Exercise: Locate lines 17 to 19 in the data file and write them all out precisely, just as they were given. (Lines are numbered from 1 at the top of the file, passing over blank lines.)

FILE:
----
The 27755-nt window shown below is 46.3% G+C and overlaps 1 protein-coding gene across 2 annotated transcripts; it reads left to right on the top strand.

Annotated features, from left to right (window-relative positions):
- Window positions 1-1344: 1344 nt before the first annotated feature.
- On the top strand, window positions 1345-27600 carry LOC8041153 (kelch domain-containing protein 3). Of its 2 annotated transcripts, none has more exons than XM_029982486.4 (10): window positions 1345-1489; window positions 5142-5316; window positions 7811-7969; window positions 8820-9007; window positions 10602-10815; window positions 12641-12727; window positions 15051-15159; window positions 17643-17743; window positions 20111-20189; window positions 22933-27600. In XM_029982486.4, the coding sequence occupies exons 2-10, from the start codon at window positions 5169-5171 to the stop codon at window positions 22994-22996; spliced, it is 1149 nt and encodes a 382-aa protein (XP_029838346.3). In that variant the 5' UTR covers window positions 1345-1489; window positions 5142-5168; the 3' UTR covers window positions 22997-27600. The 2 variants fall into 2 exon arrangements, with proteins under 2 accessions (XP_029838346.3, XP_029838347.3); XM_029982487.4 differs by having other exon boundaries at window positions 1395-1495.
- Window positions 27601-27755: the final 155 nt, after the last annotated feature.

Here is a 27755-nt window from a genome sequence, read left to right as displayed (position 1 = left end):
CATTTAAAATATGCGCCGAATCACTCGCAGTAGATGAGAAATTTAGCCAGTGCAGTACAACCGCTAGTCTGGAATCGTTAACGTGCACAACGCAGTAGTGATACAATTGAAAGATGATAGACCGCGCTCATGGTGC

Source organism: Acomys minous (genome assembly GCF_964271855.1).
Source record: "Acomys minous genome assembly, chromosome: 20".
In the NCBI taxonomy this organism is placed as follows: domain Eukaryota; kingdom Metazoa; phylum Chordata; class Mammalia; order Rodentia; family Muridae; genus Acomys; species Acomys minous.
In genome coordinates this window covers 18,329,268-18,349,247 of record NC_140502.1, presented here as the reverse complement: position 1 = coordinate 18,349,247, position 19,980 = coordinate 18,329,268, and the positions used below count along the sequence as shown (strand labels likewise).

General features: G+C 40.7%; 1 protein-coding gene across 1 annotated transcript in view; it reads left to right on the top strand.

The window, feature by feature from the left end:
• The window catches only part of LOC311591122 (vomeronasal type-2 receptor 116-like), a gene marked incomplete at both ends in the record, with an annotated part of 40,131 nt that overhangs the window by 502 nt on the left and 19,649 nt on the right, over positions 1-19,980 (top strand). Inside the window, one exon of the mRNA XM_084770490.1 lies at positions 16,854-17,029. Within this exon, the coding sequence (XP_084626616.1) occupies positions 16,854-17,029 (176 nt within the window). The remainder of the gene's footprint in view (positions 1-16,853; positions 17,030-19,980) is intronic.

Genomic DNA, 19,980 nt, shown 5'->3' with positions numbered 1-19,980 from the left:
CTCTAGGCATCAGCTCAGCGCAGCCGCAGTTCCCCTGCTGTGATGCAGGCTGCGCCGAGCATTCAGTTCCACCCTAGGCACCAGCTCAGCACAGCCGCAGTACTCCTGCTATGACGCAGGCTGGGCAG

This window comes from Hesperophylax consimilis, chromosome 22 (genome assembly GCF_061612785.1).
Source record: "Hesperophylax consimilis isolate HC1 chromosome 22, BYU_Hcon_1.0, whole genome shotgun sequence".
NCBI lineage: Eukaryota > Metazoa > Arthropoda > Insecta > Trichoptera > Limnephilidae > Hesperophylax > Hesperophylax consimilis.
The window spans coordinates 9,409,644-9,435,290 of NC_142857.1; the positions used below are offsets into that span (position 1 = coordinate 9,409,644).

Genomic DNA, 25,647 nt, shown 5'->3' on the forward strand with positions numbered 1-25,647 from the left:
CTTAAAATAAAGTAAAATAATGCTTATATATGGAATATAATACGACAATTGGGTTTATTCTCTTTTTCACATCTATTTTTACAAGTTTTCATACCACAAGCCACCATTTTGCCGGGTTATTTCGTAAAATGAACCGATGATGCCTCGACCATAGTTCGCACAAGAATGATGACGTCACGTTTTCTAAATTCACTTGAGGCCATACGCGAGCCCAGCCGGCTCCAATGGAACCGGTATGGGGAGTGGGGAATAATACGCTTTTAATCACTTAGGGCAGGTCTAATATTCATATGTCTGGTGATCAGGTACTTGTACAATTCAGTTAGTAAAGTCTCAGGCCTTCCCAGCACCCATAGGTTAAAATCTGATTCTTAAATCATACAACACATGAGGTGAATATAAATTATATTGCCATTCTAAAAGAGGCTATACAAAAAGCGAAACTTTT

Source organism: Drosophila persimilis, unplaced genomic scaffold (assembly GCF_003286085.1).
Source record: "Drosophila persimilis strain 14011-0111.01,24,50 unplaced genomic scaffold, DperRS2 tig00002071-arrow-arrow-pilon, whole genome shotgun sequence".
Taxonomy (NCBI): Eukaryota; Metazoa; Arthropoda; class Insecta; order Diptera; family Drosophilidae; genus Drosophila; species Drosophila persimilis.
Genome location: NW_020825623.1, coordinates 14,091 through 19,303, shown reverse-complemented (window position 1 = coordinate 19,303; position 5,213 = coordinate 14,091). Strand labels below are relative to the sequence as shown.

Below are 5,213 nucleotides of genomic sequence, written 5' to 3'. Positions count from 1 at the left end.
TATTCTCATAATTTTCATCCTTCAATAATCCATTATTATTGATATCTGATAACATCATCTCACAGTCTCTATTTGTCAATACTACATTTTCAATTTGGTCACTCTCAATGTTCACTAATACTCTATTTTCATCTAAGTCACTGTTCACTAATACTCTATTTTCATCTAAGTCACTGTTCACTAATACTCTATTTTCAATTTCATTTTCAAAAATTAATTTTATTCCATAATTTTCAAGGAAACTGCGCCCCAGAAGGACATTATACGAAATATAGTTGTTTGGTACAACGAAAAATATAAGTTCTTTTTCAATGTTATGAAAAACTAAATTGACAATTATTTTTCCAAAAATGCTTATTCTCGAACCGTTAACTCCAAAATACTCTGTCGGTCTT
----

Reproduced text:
This window comes from Hesperophylax consimilis, chromosome 22 (genome assembly GCF_061612785.1).
Source record: "Hesperophylax consimilis isolate HC1 chromosome 22, BYU_Hcon_1.0, whole genome shotgun sequence".
NCBI lineage: Eukaryota > Metazoa > Arthropoda > Insecta > Trichoptera > Limnephilidae > Hesperophylax > Hesperophylax consimilis.